For the better part of ten years, Sony was kicking some serious butt with the Playstation and Playstation 2. The former sold over 101 million units, more than triple the amount of the second place console in that generation, the N64, and the latter sold over 155 million units, more than seven times the second place console in its generation in the original Xbox, eventually becoming the best selling console of all time. With marquee franchises like Grand Theft Auto, God of War, Grand Turismo, Final Fantasy, and Metal Gear Solid, Sony was the cream of the crop when it came to video gaming. Due to that fact, there was unbelievable hype when it unveiled the PS3 at E3 2005. Even though the Xbox 360 would have a one year head start against the PS3, launching in November of 2005, that year long wait was worth it for most Sony fans.
Then came the first bump in the road. At the E3 2006, then Sony Computer Entertainment America bigwig, and current Sony CEO Kaz Hirai uttered the now infamous “$599 US Dollars” quote in regards to the price of the 60gb version of the console. Compared to the $399 price tag for the 20gb Xbox 360, gamers were perplexed at such a high cost of a game system as there hadn’t been a console that expensive since the days of the 3DO and Neo Geo AES. In retrospect, we all know that $599 was actually a bargain for gamers. Not only did that model have blu-ray player, it had wifi, HDMI support, multiple flash card readers, and a full functioning PS2 and PS1 built inside of it, altogether costing Sony $900 to manufacture. At the time though, the gaming community wasn’t quite so forgiving when it came down to brass tax, with many Sony faithful switching over to the Xbox 360 based on price alone.
Still, though the price was a speed bump, it wasn’t a colossal pothole, with the hype of its upcoming November 17th launch continuing to draw excitement. On launch day, the PS3 seemingly sold extremely well, with people camping out days in advance just to get a hold of Sony’s new hardware. The future looked bright….for 48 hours. Then the Wii was released. After Nintendo’s GameCube came in last in sales the previous generation, there was mild expectations for the Wii, even with its gimmicked motion controls. But to everyone’s surprise, the Wii came out of the gate scorching hot, selling considerably well above predictions. The PS3 sold 197,000 units in its first two weeks, compared to 600,000 units for the Wii. In addition, the 360 up to the point of the PS3 launch had sold around 10 million units. Even with that minor set back, Sony still believed it could lead the charge. They were the ones behind the PS2, the best selling console of all time, how could they lose?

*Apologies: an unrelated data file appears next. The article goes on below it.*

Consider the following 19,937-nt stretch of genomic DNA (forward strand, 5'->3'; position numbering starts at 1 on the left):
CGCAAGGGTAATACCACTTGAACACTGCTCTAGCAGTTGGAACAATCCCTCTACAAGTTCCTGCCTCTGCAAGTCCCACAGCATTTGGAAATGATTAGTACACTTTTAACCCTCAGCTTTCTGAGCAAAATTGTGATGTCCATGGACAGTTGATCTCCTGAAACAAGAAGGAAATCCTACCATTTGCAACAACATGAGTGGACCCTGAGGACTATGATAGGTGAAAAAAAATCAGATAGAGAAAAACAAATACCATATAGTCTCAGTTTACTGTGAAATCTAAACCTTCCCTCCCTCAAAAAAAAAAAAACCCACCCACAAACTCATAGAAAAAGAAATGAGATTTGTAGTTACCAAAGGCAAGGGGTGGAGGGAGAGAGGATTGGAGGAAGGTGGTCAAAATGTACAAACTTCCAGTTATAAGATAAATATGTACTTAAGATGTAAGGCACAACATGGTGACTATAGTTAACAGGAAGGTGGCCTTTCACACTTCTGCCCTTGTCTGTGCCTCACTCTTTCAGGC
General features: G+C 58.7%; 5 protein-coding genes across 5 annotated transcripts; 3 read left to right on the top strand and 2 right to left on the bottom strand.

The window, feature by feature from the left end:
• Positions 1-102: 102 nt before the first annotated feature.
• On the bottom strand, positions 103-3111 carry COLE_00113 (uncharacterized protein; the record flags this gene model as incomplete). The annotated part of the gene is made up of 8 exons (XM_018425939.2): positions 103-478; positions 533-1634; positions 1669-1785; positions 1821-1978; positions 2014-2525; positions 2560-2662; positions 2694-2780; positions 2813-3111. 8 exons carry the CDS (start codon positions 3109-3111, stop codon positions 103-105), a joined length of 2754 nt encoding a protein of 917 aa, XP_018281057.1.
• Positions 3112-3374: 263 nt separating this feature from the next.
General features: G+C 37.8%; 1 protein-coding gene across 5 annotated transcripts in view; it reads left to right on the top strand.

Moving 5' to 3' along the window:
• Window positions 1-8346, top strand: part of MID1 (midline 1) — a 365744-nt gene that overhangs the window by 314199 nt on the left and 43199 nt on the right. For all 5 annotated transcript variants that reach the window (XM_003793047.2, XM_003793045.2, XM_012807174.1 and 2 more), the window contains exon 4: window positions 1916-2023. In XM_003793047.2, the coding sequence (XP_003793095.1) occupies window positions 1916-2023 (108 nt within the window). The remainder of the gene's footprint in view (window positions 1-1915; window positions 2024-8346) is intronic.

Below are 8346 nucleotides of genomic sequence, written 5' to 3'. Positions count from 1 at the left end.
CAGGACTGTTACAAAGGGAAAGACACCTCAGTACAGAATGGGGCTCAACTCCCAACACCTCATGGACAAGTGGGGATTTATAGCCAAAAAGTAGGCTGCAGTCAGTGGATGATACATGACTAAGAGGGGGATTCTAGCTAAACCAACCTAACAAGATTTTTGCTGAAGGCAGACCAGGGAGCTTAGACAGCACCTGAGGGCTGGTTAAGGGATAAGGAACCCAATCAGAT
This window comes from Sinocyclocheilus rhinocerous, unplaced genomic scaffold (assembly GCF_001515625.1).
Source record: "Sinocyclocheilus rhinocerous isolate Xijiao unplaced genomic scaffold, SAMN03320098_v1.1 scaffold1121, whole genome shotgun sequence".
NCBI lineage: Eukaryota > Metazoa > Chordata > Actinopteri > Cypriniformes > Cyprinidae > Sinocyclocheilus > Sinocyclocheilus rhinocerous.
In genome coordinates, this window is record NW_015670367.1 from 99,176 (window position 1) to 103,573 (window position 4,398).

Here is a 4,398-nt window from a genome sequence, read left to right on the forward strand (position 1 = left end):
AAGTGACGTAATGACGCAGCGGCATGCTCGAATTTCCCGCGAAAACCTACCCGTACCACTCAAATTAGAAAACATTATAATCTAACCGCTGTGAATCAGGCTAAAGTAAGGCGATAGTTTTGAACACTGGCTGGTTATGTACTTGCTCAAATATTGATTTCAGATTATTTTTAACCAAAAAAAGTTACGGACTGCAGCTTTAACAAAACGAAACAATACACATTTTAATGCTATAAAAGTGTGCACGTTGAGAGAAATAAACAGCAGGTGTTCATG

Well, not only was the Wii quickly passing them by, but ironically, a mistake previously made by Nintendo with the N64 was about to plague Sony. As history has shown, it takes about a year for a console to find its footing and really start releasing some triple A titles. So launching a console a year after the competitor puts you even further behind the 8-ball. As I mentioned earlier, this happened between the N64 and PS1, this time, it occurred with the PS3 and Xbox 360. The first year of the 360’s lifecycle was rather pedestrian with Crackdown really standing out as the only must have title. But ten days before the launch of the PS3, the first blockbuster for Microsoft’s console was released in the Gears of War. The PS3 launch had considerably less memorable titles such as Genji: Days of the Blade, Mobile Suit Gundam: Crossfire, and Untold Legends: Dark Kingdom. Even the Wii had the critically acclaimed Legend of Zelda: Twilight Princess to tip its hat to.
Another reason that Sony was faltering, was due to the unique Cell Processor that powered the PS3. That sort of technology was foreign to most developers in contrast to the Xbox 360’s Xenon processor that was quite similar to a PC processor, something developers were extremely familiar with. Because of that, while a vast majority of multi-platform games graphically looked better on the PS3, they also had a ton more bugs and glitches in comparison to their 360 counterpart. That fact just further widened the gap between Xbox and Playstation, making the choice between the two apparent to most gamers.
It quickly became clear to Sony and to the gaming public, that they were a distant third in their generation, and things could possibly go from bad to worse if there weren’t major changes that came down the pike. Up next was a reclamation project of sorts for the Playstation team. Console redesigns were on the horizon, in tandem with some killer exclusive titles and price restructuring. Stay tuned for part 2 in which Sony slowly digs its way out of the gaming graveyard.